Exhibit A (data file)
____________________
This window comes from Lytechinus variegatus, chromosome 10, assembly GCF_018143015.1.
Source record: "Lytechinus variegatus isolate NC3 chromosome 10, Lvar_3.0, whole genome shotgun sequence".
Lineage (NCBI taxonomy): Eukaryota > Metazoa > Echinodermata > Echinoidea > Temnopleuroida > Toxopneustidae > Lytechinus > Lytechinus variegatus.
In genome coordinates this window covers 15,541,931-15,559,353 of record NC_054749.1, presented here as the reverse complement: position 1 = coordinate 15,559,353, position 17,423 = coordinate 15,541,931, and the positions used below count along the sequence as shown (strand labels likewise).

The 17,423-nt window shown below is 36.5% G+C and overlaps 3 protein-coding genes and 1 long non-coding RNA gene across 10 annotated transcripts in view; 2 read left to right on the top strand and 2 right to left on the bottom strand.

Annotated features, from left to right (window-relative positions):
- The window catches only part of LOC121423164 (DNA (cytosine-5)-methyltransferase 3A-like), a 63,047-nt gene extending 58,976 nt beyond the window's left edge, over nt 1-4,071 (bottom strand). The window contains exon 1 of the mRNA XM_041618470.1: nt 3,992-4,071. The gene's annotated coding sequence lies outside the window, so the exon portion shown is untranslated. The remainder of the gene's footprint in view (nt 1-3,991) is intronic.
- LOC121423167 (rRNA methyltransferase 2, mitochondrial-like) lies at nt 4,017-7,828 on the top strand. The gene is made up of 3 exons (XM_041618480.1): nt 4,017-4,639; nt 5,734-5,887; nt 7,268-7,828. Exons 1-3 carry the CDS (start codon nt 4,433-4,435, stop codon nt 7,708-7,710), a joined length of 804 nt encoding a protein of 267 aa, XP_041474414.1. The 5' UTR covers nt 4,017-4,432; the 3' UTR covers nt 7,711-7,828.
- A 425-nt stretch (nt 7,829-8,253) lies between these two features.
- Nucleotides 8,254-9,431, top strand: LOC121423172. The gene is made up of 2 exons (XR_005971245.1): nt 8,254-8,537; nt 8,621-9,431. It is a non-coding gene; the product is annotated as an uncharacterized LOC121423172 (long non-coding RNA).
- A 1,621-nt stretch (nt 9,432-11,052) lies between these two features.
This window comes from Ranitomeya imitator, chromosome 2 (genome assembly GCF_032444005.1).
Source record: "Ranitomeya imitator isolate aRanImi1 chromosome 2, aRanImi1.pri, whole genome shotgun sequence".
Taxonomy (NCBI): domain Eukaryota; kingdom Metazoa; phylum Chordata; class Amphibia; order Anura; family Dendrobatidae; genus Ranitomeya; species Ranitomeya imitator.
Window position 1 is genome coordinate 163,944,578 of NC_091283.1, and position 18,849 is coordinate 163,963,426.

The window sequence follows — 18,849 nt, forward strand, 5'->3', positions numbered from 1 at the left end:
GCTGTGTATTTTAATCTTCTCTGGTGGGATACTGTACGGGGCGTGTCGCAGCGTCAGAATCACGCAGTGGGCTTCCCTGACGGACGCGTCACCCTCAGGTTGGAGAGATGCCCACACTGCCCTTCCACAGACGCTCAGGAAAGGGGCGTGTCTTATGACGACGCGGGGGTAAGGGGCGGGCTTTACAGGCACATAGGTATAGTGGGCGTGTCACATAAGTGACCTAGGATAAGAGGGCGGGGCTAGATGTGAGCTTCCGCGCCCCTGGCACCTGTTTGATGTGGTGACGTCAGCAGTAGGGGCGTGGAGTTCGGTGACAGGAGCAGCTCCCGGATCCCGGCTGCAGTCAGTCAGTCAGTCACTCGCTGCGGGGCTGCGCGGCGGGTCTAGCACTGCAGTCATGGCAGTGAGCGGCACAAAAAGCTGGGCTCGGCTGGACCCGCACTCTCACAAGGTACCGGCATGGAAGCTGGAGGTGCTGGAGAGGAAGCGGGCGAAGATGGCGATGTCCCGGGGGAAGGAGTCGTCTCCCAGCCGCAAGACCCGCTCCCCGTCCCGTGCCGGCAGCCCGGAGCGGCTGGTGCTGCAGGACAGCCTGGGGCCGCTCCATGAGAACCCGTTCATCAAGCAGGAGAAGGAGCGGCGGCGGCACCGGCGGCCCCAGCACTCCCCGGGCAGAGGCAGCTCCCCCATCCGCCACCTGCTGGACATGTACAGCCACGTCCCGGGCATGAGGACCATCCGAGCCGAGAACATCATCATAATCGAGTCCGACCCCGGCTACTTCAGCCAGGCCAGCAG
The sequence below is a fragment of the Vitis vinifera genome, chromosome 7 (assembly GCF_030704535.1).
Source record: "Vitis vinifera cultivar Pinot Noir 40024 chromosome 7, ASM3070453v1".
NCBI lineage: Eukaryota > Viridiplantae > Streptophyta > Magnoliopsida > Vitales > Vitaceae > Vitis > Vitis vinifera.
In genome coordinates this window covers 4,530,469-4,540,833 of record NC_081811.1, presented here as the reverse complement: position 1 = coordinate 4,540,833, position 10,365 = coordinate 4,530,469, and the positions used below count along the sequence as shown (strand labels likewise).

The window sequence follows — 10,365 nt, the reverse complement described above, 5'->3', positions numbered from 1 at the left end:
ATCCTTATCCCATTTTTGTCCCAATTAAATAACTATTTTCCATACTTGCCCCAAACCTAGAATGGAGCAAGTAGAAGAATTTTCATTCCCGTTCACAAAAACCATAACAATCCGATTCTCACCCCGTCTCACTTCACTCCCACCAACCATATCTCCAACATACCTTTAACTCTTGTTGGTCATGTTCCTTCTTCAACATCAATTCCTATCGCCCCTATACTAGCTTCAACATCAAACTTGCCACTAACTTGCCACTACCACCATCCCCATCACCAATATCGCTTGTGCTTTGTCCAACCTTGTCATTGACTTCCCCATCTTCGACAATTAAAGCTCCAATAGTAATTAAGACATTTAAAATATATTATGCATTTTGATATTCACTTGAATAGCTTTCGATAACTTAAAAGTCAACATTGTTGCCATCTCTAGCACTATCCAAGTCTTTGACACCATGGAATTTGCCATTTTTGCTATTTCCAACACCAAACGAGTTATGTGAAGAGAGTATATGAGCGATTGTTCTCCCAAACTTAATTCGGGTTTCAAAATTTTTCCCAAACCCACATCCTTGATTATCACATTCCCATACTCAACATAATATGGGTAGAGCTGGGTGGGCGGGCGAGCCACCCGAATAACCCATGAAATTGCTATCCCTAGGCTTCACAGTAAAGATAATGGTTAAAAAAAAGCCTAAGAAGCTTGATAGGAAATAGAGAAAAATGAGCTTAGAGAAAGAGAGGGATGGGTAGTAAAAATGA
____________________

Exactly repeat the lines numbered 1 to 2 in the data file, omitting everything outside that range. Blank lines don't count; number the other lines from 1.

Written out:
This window comes from Lytechinus variegatus, chromosome 10, assembly GCF_018143015.1.
Source record: "Lytechinus variegatus isolate NC3 chromosome 10, Lvar_3.0, whole genome shotgun sequence".